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Inquiry Into Meaning

Inquiry Into Meaning

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Published by glennpease

LUKE 18:36

''He asked what it meant"

LUKE 18:36

''He asked what it meant"

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Published by: glennpease on May 20, 2013
Copyright:Attribution Non-commercial


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IQUIRY ITO MEAIGBY JOSEPH PARKER LUKE 18:36''He asked what it meant"THE speaker was a blind man. He sat by the nvaysidebegging. Though he was a blind man, he had the use of other faculties. Let us be just to fects^ and cognisant of the lawof compensation. " Hearing a multitude pass by " — ^then he wasnot deaf. To be deaf is worst of all. There is nothing to com-pare with deafness. So the Bible says in all its analogies andteachings. The deaf heart, the deaf soul/ the deaf devil, — theseare given as instances of the horribleness of deafness. This manwas not deaf, he heard the multitude pass by. ** And he cried,saying" — then he was not dumb. If we really search into thecase of men who are marked by some special disadvantage orinfirmity, bow many instances of alleviation shall we find I Yetthese go for nothing in the fluency of our description. We makemuch of this man being blind ; we say nothing of the fact thathe was neither deaf nor dumb; that he had an obstinate anddetermined will of his own ; and that all the multitude passingby could not stifle his prayer. We forget much.''He asked what it meant" We can at least do this. Inasking a question we begin a hopeful experience. The difiicultyChristianity has to contend with is that people do not sufficientlyask what it means ; they let the procession of miracles pass onand do not say, What is the significance of all that is proceedinground about us ? We are bound to ask what these things mean.o man can be just to his own intelligence who does notinterrogate the history of Christianity, and insist upon definiterepliesr Men can live without intelligence, they can elect to beignoramuses, they can go a step further down and be absolutefools ; but no man can be just to his intelligence who does notask what Christianity means ? Christians in their turn are bound370Luke xviu. 36.] I(l UIR Y IFO ME A IGS. 37 1
to ask what Buddhism means, what Mohammedanism means, whatidolatry means ; Christians ought to study the philosophy of history, and to know everything that can be known within theregion of fact. Here is a marvellous thing, that one name shouldhave become uppermost, a ruling dominant name, that thecenturies cannot put down — nay, that the centuries lift to ahigher elevation age after age. Here is a name, a person, anactor on the stage of history, confessedly unrivalled in hisinfluence and power, exercising a wondrous charm : what doesit mean ? However he came into the world, he is in it, and heis the most conspicuous fact in all its history. Say he came inby the historical gate — ^how did he get in? Why have notothers come in of equal magnitude and quality ? Why shouldthere be only one man ? why should he be peerless ? Say hecame in by the dream gate. Still, here he is; if he was dreamed,he is, if possible, more wonderful than he is in his historicalrelations. Here is a dream that has fascinated the ages, over-tamed thrones, established dynasties, ruled policies, made thronesbow down in homage. Who dreamed this dream? What ishis name ? Did he ever dream again ? These inquiries enableus to reassert the statement that no man can be just to his ownintelligence who does not seriously ask and faithfully pursue theinquiry. What does this thing mean ? Here is a name that hastamed tigers and made them gentle as lambs; here is a powerthat has turned the poor man's little house into a gate openingtowards heaven; here is a power that has liberated slaves, sus-tained the cause of the poor and needy, never been silent in theface of oppression. What does it mean? How did it getamongst the agencies that constitute human history ? Tell usabout it. When men ask questions like these they begin, letus repeat, a hopeful experience. Great questions will alwayselicit great replies.There is another side to this circumstance. When any manasks what it means, there should be some other man standingclose to him who can answer. That may be a serious deficiencyin the Church, — qualified men, persons who can speak with theauthority of experience, and not with the authority of office,people who can definitely say, We will tell you what he has372 THE PEOPLE ' S BIBLE. [Luke xviii. 36.done for us, and what he has done for us he will do for you,he loves to do it ; come nearer to us, and we will tell you all thestory of wisdom and love as we ourselves have been enabled to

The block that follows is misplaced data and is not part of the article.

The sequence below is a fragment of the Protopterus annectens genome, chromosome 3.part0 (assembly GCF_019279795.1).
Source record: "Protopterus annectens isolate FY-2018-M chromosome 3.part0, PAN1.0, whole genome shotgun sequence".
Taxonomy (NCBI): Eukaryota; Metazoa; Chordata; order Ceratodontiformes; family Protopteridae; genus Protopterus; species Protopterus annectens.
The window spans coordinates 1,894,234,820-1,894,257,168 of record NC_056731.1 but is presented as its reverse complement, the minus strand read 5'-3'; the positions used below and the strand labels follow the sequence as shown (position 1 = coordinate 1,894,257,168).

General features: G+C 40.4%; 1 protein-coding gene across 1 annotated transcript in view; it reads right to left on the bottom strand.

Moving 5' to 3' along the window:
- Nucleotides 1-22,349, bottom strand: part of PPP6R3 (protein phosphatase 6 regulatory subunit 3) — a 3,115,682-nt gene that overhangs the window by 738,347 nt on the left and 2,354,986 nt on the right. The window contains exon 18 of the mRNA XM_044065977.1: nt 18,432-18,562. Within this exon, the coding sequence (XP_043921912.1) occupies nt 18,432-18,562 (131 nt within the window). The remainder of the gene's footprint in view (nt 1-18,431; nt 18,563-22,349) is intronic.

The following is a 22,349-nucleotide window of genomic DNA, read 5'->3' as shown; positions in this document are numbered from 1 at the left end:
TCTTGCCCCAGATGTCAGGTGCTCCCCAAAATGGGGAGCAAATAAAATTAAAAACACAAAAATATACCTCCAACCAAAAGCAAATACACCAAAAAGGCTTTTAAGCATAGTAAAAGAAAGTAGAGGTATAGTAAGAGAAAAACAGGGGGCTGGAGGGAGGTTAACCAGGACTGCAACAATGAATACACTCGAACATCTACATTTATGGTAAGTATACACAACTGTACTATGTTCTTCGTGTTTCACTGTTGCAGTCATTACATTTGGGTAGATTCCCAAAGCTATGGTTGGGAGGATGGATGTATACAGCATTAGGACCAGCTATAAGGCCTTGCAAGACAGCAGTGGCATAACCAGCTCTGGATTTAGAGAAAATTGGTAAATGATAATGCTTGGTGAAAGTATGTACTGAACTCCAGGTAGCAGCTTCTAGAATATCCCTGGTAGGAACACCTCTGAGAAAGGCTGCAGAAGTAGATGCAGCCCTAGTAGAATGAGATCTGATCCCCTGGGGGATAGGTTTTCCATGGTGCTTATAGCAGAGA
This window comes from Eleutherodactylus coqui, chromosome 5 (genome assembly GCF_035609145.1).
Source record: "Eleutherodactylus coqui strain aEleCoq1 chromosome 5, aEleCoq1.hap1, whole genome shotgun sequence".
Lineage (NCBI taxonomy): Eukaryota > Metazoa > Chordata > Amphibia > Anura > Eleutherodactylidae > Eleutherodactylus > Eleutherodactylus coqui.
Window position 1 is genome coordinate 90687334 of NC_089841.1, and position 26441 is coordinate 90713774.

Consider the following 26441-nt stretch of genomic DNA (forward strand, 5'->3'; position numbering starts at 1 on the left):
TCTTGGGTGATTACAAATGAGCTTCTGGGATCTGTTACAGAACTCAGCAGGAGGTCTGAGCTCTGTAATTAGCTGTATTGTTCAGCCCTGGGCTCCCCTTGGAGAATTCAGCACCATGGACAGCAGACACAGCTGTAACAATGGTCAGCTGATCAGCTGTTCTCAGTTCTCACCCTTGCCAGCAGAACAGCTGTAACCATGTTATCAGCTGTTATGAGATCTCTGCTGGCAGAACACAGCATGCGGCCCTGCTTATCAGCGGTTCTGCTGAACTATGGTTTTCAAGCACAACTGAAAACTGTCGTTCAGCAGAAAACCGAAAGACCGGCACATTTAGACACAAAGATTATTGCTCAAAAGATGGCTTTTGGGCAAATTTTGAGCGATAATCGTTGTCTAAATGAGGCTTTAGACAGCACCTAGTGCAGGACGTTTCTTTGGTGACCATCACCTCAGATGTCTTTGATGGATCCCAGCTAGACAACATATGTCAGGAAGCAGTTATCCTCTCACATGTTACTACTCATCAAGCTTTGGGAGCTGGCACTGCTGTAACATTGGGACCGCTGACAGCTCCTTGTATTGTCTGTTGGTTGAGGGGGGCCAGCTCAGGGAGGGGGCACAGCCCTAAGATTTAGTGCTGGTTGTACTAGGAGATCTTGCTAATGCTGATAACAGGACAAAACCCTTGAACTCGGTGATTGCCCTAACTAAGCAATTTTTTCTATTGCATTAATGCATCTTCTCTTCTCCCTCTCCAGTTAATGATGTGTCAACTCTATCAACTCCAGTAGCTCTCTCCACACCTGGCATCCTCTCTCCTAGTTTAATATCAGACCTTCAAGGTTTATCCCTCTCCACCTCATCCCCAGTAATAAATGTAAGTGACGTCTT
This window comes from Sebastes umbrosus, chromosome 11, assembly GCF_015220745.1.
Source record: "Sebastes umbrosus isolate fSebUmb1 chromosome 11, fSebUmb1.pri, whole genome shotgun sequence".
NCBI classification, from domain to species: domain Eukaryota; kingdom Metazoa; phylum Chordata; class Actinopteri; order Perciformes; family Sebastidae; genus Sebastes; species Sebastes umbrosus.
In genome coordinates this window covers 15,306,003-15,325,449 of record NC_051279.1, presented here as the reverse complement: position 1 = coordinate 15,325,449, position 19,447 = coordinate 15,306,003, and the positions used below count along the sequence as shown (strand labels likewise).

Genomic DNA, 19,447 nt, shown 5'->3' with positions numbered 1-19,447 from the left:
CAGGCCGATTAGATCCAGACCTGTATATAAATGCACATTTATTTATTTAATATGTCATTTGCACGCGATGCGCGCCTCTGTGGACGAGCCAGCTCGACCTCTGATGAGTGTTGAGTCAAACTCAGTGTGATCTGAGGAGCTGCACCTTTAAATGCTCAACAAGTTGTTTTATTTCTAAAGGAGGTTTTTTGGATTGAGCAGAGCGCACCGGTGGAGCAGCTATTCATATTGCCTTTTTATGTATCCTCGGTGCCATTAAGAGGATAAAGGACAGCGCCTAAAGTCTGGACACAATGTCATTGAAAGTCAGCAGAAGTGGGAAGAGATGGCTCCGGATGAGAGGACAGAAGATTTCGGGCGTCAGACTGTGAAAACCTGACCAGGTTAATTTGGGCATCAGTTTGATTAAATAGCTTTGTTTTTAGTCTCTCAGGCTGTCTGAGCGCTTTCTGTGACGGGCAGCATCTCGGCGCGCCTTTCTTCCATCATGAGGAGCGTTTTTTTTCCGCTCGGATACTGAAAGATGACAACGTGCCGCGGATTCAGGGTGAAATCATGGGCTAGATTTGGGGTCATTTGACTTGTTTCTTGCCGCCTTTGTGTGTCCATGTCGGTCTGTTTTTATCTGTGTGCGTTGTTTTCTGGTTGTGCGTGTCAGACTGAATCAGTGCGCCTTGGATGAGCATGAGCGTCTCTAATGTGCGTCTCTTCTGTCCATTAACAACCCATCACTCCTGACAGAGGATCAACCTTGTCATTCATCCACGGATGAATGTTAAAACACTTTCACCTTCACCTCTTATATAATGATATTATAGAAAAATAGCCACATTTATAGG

receive and understand it. That is the function of the Church.The Church has a great teaching ministry to discharge. Do wecultivate and encourage the spirit of inquiry. Do we so deportourselves that men feel they may venture to ask us seriousquestions ? It is well that the Church should wear its robe of humility and speak of its ignorance. But the Church ought, onthe other hand, to have some definite message to deliver, theChurch ought to be able to answer certain great questions. Itwill be no sign of pride, but a distinct proof of faithfulness, whenthe Church says. Whatever I can tell you I am willing to com-municate. or should the Church be dumb until she can beeloquent. There is a halting-place between silence and noblestutterance: there is the point of serious attempt; there is thepoint of being willing to say how much divine wisdom has beenacquired : and so wondrous is the law of spiritual communicationthat when we begin to speak we begin to find somewhat to say,if so be we are inspired by the spirit of earnestness, and aredeeply solicitous about the eternal welfare of the people whohave asked us questions. It will be vain, and even worse thanvain, it will be simple and most culpable hypocrisy, to say thatwe will not tell what we do know until we know more. Whatshould we say of a man who refused to give bread to the hungryuntil he has multiplied his own loaves by a hundred? Givewhat you have; start where you can; speak the one littlesentence that is addressed to you in all your presently-acquiredtreasures of the kingdom of heaven. We want a communicativeChurch as well as a communicative ministry. Inquiries arehanded on to the minister. That might be right if the inquirerswanted to know something technical, recondite, pedantic, if theywanted a literary schoolmaster, a veritable pedagogue ; but theywant encouragement, sympathy, and they will feel that sympathyall the more tenderly if spoken to them on an obvious levelwhich is not unattainable by themselves. All this reference toministers for answers to questions is superstitious, popish, andinfinitely mischievous ; in the Christian kingdom every man is apriest^ a minister, a teacher sent from God.Luke xviii. 36.] IQUIRY ITO MEAIGS. 373Those who are able to answer should not be content to rebukeinquirers. We read in this connection, "And they which wentbefore rebuked him, that he should hold his peace." We are notto encourage the spirit of rebuke. We cannot impoverish Christ,